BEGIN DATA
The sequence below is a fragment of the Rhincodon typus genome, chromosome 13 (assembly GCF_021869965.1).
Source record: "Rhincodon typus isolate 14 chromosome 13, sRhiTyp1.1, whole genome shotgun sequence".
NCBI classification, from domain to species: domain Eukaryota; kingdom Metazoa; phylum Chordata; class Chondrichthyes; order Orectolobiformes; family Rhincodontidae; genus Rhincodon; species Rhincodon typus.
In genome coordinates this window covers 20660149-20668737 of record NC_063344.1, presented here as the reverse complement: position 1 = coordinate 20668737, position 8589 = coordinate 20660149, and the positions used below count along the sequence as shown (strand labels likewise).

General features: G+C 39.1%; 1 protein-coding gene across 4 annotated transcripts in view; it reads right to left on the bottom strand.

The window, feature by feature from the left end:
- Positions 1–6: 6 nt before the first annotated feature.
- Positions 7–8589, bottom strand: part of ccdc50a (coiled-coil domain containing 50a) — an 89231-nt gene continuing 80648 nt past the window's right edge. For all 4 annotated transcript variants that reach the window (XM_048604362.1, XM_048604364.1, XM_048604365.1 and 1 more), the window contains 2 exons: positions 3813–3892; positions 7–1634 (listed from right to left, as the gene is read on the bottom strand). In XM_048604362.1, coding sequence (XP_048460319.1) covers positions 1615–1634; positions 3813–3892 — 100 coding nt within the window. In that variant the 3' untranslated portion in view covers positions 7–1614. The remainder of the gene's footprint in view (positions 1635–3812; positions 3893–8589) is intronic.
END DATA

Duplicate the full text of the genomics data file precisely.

The sequence below is a fragment of the Rhincodon typus genome, chromosome 13 (assembly GCF_021869965.1).
Source record: "Rhincodon typus isolate 14 chromosome 13, sRhiTyp1.1, whole genome shotgun sequence".
NCBI classification, from domain to species: domain Eukaryota; kingdom Metazoa; phylum Chordata; class Chondrichthyes; order Orectolobiformes; family Rhincodontidae; genus Rhincodon; species Rhincodon typus.
In genome coordinates this window covers 20660149-20668737 of record NC_063344.1, presented here as the reverse complement: position 1 = coordinate 20668737, position 8589 = coordinate 20660149, and the positions used below count along the sequence as shown (strand labels likewise).

General features: G+C 39.1%; 1 protein-coding gene across 4 annotated transcripts in view; it reads right to left on the bottom strand.

The window, feature by feature from the left end:
- Positions 1–6: 6 nt before the first annotated feature.
- Positions 7–8589, bottom strand: part of ccdc50a (coiled-coil domain containing 50a) — an 89231-nt gene continuing 80648 nt past the window's right edge. For all 4 annotated transcript variants that reach the window (XM_048604362.1, XM_048604364.1, XM_048604365.1 and 1 more), the window contains 2 exons: positions 3813–3892; positions 7–1634 (listed from right to left, as the gene is read on the bottom strand). In XM_048604362.1, coding sequence (XP_048460319.1) covers positions 1615–1634; positions 3813–3892 — 100 coding nt within the window. In that variant the 3' untranslated portion in view covers positions 7–1614. The remainder of the gene's footprint in view (positions 1635–3812; positions 3893–8589) is intronic.